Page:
Chapter 9


9.1 Ring

Definition 9.1.    A non-empty set R equipped with two binary operations + and (usually called addition and multiplication) is called a ring if

  1. (R, +) is an Abelian group,
  2. (R,.) is a semigroup,
  3. . is right as well as left distributive over +, that is

    a.(b + c) = a.b +, b, cR

    (a + b).c = a.c +, b, cR

    It is denoted by (R, +, ·).

When the operations are understood we simply say that R is a ring. Moreover we use juxtaposition instead of •. Since (R, +) is an Abelian group, therefore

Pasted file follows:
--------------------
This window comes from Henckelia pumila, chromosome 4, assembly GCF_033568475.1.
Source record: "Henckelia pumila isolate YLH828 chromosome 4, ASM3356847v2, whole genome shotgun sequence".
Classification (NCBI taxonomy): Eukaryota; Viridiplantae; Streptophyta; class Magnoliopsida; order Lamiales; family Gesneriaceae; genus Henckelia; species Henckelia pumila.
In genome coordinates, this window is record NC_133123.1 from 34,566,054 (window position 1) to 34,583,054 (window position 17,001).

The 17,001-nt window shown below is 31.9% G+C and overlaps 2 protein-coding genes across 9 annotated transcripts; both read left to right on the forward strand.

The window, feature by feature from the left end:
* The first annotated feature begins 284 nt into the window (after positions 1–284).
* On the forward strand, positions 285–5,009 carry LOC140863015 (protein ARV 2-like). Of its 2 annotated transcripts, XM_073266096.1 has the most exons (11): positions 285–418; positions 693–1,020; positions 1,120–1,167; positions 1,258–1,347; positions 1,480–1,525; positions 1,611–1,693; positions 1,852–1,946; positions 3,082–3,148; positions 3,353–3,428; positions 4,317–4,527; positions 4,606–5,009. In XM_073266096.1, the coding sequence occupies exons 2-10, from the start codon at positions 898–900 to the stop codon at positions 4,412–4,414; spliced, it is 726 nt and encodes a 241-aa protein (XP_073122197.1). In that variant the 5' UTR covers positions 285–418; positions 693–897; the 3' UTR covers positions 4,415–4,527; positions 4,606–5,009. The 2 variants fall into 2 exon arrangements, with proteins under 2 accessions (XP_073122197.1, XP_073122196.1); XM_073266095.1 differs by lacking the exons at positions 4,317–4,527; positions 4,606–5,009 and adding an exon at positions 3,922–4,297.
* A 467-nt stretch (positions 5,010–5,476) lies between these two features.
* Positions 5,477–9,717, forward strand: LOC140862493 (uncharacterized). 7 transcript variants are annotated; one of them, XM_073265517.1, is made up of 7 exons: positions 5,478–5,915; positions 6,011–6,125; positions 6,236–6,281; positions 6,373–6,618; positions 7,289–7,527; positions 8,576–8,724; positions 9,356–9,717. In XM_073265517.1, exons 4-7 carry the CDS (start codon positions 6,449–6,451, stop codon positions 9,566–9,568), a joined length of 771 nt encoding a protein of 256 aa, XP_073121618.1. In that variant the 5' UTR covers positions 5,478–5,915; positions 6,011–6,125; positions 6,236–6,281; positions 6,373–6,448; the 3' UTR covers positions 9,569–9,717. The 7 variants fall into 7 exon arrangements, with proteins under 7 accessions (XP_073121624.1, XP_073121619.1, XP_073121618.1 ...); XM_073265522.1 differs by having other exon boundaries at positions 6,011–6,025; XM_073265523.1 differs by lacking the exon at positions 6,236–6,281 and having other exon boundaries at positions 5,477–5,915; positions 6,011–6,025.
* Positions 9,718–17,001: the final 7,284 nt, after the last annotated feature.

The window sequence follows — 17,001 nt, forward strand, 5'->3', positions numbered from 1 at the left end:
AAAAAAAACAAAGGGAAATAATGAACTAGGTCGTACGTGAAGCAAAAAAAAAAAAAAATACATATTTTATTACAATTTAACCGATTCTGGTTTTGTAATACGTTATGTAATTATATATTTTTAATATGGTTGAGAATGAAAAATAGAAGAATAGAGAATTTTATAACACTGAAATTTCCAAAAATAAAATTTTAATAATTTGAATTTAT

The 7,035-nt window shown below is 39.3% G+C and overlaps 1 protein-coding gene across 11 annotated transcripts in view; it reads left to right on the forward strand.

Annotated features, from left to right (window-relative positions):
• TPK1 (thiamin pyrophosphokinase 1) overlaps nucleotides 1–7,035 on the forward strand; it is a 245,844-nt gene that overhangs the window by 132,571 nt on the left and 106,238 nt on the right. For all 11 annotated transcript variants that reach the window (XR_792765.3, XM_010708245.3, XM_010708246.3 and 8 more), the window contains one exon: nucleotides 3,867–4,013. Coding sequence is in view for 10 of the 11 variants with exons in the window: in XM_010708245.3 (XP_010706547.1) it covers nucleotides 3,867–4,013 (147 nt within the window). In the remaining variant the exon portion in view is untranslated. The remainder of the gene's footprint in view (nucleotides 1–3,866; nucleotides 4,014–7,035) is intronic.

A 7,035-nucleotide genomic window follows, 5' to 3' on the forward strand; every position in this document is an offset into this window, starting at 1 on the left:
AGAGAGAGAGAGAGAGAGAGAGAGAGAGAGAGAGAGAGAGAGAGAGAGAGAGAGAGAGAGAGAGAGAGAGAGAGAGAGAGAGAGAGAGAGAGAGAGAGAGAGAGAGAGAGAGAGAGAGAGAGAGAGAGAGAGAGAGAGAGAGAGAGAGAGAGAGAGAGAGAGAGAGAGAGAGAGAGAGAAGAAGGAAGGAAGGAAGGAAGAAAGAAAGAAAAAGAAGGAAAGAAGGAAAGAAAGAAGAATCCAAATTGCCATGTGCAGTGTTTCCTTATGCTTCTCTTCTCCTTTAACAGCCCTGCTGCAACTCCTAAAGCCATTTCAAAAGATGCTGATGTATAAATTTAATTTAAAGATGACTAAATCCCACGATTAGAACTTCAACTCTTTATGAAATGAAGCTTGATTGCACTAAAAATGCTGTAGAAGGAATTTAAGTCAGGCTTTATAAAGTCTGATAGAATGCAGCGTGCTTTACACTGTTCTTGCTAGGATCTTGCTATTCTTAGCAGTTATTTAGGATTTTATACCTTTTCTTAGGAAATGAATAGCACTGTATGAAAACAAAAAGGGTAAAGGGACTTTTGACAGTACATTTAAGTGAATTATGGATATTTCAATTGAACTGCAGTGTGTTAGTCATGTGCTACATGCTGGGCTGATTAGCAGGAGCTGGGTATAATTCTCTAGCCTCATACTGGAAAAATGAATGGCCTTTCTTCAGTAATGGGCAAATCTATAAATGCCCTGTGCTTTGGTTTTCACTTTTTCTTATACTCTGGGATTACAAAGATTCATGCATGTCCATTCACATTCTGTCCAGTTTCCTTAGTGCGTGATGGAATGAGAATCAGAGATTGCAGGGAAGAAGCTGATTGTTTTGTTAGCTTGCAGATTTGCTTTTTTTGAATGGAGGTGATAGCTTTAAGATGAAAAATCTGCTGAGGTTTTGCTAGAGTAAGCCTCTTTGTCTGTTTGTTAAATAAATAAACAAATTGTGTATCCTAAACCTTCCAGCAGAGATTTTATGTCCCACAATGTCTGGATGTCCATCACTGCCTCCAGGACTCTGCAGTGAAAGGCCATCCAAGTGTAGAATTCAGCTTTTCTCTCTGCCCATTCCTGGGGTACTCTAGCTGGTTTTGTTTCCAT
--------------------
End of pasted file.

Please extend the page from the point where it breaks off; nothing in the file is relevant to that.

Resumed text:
1. the addditive identity is unique,
  2. additive inverse of an element is unique,
  3. cancellation laws hold for addition.

The additive identity of a ring is called the zero element and is denoted by 0.

This should not be confused ...

Get Algebra I: A Basic Course in Abstract Algebra now with the O’Reilly learning platform.

O’Reilly members experience live online training, plus books, videos, and digital content from nearly 200 publishers.